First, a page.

My Photo
Location: Bellevue, Washington, United States

Nathan is both a writer and designer of books and eBooks and is part-owner of boutique publisher Long Tale Press, LLC. He is available to help make your eBook or Book publishing project come alive with great book design.

Sunday, October 31, 2004

Bigger type please!

Let’s take a few minutes to look at type on a colored background. Does it need to be bigger?

A few years ago I took a number of typographic “schemes” to the president of our company for approval. He looked at some and said “Okay,” and at others and said “This type needs to be bigger.” After I got back to my desk to make the modifications I realized that he had both okayed and criticized the same scheme on numerous instances, but that the difference was in how the type was displayed against a colored background. So I went to work trying to figure out what was there beyond his obvious “make it bigger” request.

What I discovered was that it is not so much the size of the type as the contrast between the letters and the background that makes certain type hard to read. As you saw in the section on emphasis below, there are circumstances in which you simply need more contrast to make something more readable. Contrast can be achieved in several ways. The first is by making the difference between the value of the type and the value of the background as large as possible. This is a color issue. But sometimes you want to use colors that simply don't have that much range between their values. So what do you do then?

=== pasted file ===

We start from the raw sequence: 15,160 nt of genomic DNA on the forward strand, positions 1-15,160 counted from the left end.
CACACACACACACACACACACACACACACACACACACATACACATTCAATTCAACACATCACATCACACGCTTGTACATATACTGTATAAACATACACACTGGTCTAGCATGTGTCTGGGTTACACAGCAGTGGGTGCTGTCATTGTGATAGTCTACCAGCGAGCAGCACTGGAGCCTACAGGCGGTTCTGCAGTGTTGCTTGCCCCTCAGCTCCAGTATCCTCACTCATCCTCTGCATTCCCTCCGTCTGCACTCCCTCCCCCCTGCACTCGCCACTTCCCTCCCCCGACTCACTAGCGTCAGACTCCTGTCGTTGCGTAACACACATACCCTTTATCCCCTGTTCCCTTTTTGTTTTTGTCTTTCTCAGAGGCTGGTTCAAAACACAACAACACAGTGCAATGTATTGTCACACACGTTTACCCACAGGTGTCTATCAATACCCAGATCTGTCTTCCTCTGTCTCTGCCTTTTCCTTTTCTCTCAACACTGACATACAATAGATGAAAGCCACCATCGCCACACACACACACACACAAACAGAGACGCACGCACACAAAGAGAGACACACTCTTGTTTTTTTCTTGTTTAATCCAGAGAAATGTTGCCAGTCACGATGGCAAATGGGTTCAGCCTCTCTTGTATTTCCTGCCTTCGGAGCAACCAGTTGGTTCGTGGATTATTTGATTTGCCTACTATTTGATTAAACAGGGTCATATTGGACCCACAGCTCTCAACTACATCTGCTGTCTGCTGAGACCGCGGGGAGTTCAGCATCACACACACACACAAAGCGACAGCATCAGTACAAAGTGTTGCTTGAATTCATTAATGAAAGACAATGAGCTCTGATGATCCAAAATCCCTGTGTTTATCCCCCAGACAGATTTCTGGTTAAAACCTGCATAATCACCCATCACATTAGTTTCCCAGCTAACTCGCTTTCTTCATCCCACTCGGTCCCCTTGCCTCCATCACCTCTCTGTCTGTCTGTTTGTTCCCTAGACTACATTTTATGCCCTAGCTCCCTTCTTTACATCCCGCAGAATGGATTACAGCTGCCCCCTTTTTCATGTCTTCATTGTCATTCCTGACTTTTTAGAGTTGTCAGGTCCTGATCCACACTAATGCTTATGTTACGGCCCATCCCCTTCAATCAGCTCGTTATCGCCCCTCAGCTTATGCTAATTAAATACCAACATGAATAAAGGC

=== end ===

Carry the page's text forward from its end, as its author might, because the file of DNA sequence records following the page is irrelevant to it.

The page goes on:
There are other kinds of contrast than just the contrast of value. One, true to my president’s desire, is contrast of size. It is true that making the type bigger may make it easier to read. Not necessarily proof positive, however. Contrast of texture is another way to achieve better readability. Instead of making the type bigger, make it heavier. You can vary weights of type in HTML by fairly small amounts rather than requiring actual bold, demi, or heavy typefaces; and respecting typographic purists who want to honor the typographer’s intent, when you put the type on a colored background, you are already altering the intent so feel free to make minor alterations in weight for the surface you are working on. Contrast of density may be another way of making the type more readable. That is simply spreading it out a little more, both vertically and horizontally.

Surprisingly, all these methods actually work to improve the readability of text on a colored background, proving once again that there is no single answer to any of our reading problems, but a variety of options for solving them. My opinion is to try them all and see which one fits your use best. It may be simply making it bigger.


Blogger tweakasnow said...

well i saw that you had posted a comment to one of my posts so i felt that i should give your site a try. i would like to give you a thumbs up first of all. if i were still doing pages of my own i could probably learn alot from you, but who says those days are over? thanks for the good service, keep it up bro!

November 4, 2004 at 8:37 PM  

Post a Comment

<< Home